And, testing. At the end of every term, we have a final test. Each participant has to get a passing score so they can continue studying. It was a little difficult because the tests include reading and writing, which means participants need to see. So, I would read aloud the written portions of the test to the visually-impaired students, and I would mark their answers.
Jimalee: As I understand, recently you have focused a lot of attention on helping visually-impaired students. What have you done to learn how to teach visually-impaired students in your classes?
Maya: I started reading articles and searching for information. Now, I have more information, and I feel that I can teach better. And, also we have some non-governmental organizations for people with visually impairments and hearing impairments, and they have clubs. I asked if I could visit, and the visually-impaired students there would tell me what would work for them. I was very impressed when I got to know four people who speak very good English, and they were totally blind. They shared what would work better for them, and they all said audio—just listening and speaking. Even there is no Turkmen braille, but they came up with some way—they came up with some signs. They created a Turkmen braille. They tried to teach me, but it was very difficult for me to understand.
I was impressed even more when they told me about their hobbies and what they do. They play chess! I was also impressed about how these students worked on ways to master their learning through listening and speaking. They can memorize words. They can keep information all in their minds. Even though these students had obstacles, they could master other skills.
Jimalee: What advice would you like to share with other English language teachers who are working with visually-impaired students in inclusive classrooms but have not received any specific training for helping this population of students?
Maya: If there is no chance for training, like in my case, teachers should not be afraid. If a teacher says, “I can do it,” and if they let the visually-impaired audience to tell more, to share more, I’m sure both sides will be fine. You just need to try because if you don’t try, you never know. Of course, at the beginning, there is a failure, but every failure teaches something. In my case, it was this way. I thought that I had failure because I could not make the information at the same level of interest, and sometimes I could see that the mainstream audience was starting to be angry because they wanted to learn more, they wanted me more, but I just stopped them because I was focusing more on visually-impaired students. At the same time, when I gave too much attention to the mainstream audience, the visually-impaired audience were not bored, but they were sad because they were not as quick as the mainstream audience. So, after that, I tried to make the lessons more engaging for both the mainstream audience and the visually-impaired audience.
If I could open my own university or teaching college, I would make it compulsory to visit the schools and kindergartens where they teach students with special needs. As soon as you get to know more, it makes teaching very easy. There are some students who can see but are not good at memorizing visual information, so I started thinking about the way I could use their methodology in my classes with other students who have difficulty with memorization.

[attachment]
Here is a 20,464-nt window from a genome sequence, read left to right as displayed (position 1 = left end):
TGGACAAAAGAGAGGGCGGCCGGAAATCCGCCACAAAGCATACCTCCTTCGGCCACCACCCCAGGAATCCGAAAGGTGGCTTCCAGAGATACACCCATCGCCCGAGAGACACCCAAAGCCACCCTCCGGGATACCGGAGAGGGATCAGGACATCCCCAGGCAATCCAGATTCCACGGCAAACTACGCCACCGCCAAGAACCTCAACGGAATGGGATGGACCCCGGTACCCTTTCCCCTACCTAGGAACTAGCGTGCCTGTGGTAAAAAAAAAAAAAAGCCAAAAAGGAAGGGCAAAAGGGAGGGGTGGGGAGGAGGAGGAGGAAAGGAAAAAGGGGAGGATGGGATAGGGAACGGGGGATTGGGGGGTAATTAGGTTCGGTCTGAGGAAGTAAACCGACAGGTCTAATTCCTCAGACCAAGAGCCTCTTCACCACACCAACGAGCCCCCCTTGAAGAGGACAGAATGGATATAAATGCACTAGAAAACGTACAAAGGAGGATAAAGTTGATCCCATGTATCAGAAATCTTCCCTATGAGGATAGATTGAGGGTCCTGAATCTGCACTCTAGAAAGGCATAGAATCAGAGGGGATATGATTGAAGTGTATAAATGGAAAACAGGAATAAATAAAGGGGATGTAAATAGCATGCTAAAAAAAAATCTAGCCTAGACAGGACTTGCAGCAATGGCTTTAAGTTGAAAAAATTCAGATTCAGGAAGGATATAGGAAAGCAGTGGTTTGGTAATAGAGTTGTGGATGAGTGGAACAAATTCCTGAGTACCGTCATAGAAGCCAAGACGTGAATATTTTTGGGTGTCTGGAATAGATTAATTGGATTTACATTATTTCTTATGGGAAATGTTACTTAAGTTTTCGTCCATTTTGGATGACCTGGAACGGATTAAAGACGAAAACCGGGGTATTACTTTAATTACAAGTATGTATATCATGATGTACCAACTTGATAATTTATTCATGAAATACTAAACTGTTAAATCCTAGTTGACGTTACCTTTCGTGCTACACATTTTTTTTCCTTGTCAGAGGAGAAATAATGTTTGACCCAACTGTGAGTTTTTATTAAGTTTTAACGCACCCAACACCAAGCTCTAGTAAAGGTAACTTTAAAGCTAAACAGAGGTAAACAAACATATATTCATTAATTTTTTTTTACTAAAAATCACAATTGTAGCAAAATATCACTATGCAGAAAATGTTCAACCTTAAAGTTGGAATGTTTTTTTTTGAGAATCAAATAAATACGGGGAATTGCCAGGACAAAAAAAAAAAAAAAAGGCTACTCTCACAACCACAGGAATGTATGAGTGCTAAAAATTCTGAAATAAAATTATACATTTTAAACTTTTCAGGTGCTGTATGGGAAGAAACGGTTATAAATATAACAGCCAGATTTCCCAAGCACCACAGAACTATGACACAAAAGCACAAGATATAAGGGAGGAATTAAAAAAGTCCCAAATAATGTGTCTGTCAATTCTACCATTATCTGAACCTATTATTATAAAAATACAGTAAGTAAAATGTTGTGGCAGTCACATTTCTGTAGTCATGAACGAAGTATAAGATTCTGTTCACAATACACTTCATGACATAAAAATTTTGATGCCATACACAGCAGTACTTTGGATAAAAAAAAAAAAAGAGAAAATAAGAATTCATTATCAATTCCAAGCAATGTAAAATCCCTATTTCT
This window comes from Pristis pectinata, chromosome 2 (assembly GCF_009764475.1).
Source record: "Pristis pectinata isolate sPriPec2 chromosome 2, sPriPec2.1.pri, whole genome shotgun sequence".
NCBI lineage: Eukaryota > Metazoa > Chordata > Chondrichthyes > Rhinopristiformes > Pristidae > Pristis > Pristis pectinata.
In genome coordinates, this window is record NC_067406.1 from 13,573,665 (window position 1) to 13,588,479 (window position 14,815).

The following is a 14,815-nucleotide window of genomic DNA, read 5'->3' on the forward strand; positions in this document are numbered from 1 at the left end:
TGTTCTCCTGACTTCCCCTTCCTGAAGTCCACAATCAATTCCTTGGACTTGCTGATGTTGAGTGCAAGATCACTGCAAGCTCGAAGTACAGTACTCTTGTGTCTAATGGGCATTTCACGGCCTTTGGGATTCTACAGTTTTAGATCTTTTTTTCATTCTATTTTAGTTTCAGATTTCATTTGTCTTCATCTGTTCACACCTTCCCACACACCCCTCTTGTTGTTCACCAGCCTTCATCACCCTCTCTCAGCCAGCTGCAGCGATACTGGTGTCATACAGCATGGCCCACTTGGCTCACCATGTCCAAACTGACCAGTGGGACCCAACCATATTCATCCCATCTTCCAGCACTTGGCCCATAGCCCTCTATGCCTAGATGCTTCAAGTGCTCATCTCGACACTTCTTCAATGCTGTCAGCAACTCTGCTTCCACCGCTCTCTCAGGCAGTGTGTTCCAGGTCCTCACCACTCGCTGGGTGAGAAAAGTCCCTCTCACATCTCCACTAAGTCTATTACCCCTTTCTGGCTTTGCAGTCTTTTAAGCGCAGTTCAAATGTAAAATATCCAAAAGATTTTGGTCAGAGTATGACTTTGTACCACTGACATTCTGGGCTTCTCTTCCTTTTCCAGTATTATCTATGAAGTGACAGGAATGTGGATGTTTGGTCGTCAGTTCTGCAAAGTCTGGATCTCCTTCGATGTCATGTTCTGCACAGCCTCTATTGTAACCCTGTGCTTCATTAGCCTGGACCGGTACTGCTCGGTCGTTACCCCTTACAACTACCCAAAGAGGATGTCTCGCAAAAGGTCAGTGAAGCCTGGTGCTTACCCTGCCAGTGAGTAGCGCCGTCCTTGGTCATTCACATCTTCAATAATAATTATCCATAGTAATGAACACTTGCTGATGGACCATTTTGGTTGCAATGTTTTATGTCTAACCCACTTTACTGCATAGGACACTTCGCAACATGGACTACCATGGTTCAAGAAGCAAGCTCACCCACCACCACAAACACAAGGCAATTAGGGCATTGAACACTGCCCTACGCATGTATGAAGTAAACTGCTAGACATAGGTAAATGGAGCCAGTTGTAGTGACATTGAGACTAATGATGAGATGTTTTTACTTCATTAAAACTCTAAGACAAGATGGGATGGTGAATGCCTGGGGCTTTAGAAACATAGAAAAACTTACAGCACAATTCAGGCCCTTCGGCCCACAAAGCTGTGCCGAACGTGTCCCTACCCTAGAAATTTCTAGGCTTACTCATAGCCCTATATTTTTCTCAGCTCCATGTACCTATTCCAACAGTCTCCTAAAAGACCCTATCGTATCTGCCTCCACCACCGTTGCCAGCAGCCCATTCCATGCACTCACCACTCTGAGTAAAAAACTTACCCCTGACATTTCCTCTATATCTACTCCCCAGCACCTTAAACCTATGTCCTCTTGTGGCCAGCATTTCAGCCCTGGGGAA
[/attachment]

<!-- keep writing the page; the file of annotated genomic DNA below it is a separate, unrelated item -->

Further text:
I would encourage teachers around the world to visit their neighborhood institutions where they teach students with special needs. I would recommend English language teachers visit these places. As I could see, students with special needs sometimes feel a little bit shy and not confident. But, as a teacher if you motivate and encourage them to open, they do open up. Just not being able to see is not a big obstacle. Students with visual-impairment deserve the same attitude as the mainstream audience.
Jimalee: Do you have any further recommendations?
Maya: I would encourage universities, teachers’ colleges, and certificate providers to add some fundamental training on teaching in inclusive classrooms to their modules. Because now there are many inclusive classrooms, but training programs for English language teachers don’t always provide training. If you become an English teacher, but don’t have training in inclusive classrooms, it is possible that you may not be a successful teacher.
Resources for Teachers Working with Students with Visual Impairments
- Teaching Students with Visual Impairments
- Teaching English to Visually Impaired Learners
- Resources for Teaching English as a Second Language to Learners with Blindness or Visual Impairment
- A Challenge: Teaching English to Visually-impaired Learners
Jimalee Sowell is a PhD candidate in Composition and Applied Linguistics at Indiana University of Pennsylvania. Ms. Sowell has taught English as a foreign language in Korea, Ecuador, Uganda, Cambodia, Bangladesh, Malaysia, and the Ivory Coast. Her research interests include disability studies, teacher education, and second language writing instruction.
LIVING ON THE SPECTRUM: THE FIRST FIFTY YEARS
The Early Days
It is April 13, 1968, Birmingham, England. My fifth birthday, and my poor parents are about to receive, from the school doctor, what they will later describe as “heartbreaking news.” According to my teachers, my behavior at school has gone from being “odd” and “different” to being “strange” “problematic” and “disruptive.” No surprise really, considering the domestic violence at home (from Dad’s drinking and Mum’s clinical depression). However, the risks of being damaged at home were exceeded by the violence on the streets of England in the 1960s and 1970s, when gangs of “skinheads” wearing steel-toed, Doc Marten boots and proudly displaying their Nazi Swastika tattoos would roam the city streets, looking for people of color to verbally abuse and physically attack. (Sadly, after the 2016 Brexit vote in the UK, race-based hate crimes of the kind I grew up with, returned. See for example, BBC news reports such as, “Brexit ‘major influence’ in racism and hate crime rise,” June 2019).